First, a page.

Experts cast doubt on validity of leading indicators

Leading indicators are designed to help predict the robustness of economic activity. A rise in an index is taken to suggest the economy will continue to expand whereas a falling index points to trouble.

Judging by the latest set of composite leading indicators (CLIs) from the Organisation for Economic Cooperation and Development (OECD) the world could be heading for a tough time.

This poses a difficult question for anyone following the global economy. Can an indicator that uses 224 series of data from 29 countries, but still failed to predict the turning point for the biggest crisis in decades, really be useful?

CLIs are composite indicators based largely on data on the early stages of production. The latest set suggests that economic activity within the OECD area, where the CLI fell by 0.1 point in June, is about to drop again.

According to the OECD, an inflection in the CLI curve will generally signal a turning-point in the business cycle in the subsequent six to nine months; the CLIs will move in the same direction as the business cycle.

”We do look at those indicators but they are not the only ones”

In theory, the CLIs “respond rapidly to changes in economic activity”, are “sensitive to expectations of future activity” and are “control variables that measure policy stances”.

However, the OECD concedes that lead times sometimes fall outside this range and turning points are not always correctly identified. The CLIs are also not appropriate for judging the speed or strength of a recovery or downturn.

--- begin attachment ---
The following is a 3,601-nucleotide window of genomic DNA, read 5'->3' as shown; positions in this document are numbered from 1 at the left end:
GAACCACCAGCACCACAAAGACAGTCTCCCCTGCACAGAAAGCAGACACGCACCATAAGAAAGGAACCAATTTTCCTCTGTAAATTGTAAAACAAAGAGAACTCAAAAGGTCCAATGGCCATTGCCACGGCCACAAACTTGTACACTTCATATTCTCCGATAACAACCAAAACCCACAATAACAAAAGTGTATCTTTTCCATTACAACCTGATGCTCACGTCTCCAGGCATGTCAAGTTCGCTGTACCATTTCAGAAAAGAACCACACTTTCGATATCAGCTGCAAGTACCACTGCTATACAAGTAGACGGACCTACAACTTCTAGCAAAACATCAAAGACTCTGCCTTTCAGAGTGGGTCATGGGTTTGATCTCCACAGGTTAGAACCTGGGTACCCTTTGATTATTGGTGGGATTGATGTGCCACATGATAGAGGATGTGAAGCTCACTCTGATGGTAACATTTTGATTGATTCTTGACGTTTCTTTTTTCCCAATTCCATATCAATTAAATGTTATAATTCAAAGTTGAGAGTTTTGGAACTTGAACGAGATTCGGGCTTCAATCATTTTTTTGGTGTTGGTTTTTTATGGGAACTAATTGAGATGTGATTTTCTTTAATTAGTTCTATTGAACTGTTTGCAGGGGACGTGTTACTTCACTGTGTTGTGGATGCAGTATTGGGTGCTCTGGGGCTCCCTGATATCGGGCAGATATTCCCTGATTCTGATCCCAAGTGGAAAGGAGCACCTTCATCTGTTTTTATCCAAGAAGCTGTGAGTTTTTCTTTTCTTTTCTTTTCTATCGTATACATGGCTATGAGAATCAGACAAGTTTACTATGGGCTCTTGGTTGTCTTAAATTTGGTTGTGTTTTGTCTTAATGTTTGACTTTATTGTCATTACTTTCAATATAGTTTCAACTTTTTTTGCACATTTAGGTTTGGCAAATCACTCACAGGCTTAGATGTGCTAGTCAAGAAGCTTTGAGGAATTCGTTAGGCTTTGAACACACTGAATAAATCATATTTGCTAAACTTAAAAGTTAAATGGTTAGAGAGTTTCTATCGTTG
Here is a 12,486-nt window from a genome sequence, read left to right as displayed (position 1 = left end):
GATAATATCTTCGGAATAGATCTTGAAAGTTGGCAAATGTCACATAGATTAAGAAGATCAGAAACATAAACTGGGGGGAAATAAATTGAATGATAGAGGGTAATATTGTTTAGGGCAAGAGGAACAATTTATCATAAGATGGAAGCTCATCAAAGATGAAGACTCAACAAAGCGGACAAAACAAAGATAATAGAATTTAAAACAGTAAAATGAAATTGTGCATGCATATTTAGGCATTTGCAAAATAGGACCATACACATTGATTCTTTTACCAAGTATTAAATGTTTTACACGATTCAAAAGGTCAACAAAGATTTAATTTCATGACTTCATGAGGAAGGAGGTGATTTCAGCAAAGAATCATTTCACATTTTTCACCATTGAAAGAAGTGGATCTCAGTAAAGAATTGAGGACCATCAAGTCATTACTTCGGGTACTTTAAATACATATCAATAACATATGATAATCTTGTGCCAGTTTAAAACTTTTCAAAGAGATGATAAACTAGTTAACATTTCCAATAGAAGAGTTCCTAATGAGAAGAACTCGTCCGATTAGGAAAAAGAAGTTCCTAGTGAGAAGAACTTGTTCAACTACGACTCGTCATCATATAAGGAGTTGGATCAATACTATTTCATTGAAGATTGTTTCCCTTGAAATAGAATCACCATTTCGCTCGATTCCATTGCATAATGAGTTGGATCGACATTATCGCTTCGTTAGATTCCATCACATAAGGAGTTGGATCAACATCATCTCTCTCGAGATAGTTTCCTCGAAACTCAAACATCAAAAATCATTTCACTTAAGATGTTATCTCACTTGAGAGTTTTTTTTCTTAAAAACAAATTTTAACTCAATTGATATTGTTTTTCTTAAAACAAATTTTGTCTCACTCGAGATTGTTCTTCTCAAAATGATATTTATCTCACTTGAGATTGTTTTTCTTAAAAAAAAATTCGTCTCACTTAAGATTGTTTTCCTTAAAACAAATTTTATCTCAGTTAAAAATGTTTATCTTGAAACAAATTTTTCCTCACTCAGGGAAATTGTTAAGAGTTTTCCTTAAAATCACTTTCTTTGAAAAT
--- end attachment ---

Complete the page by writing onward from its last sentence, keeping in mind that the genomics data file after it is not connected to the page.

Perhaps the biggest criticism is that the CLIs failed to predict the turning point for what turned out to be the economic crisis of 2008-09. (article continues below)

The latest CLIs for China, France, India and Italy all point to below trend growth in the coming months, while the CLI for Britain points to a peak in growth.

Stronger signs of a similar peak have also emerged in America, Brazil and Canada. In those three countries, the CLI has turned negative for the first time since February 2009.

The CLIs for Japan and Russia suggest that economic activity is about to slow, while Germany’s CLI remains relatively robust. The construction of those CLIs varies from country to country. They are composed of a set of individually selected economic indicators whose composite, according to the OECD, provides “a robust signal of turning points”.

Britain’s CLI, for example, uses the performance of the non-financial shares index and America’s CLI the New York stock exchange as a whole.

Frances Hudson, a global thematic strategist at Standard Life Investments, says it is a commonly held idea that stockmarkets lead the economy. To a certain degree, she says, this is true but markets have suggested different things.

In contrast, Germany’s CLI does not incorporate stockmarket performance statistics but data from export orders.

“A lot of the indices suggest that economic growth is not as robust as expected,” Hudson says. “While they do not point to a double-dip recession, slower than expected growth for the next couple of years is likely.”

Max King, a portfolio manager in the global asset allocation team at Investec Asset Management, does consider indicators such as the CLI. “We do look at those indicators but they are not the only ones,” he says.

He adds there are other, more reliable indicators than the CLI. The yield curve, for example, has worked consistently as an indicator for many years. When making investment decisions, King and his team also consider factors including market momentum, volatility and price indicators.

Both King and Hudson agree that the CLIs can be useful but are not reliable. Data has only been collected for 12 years and has yet to establish a valid record.

Although the CLIs are often assumed to be good pointers to economic activity they are not accurate enough to be relied upon.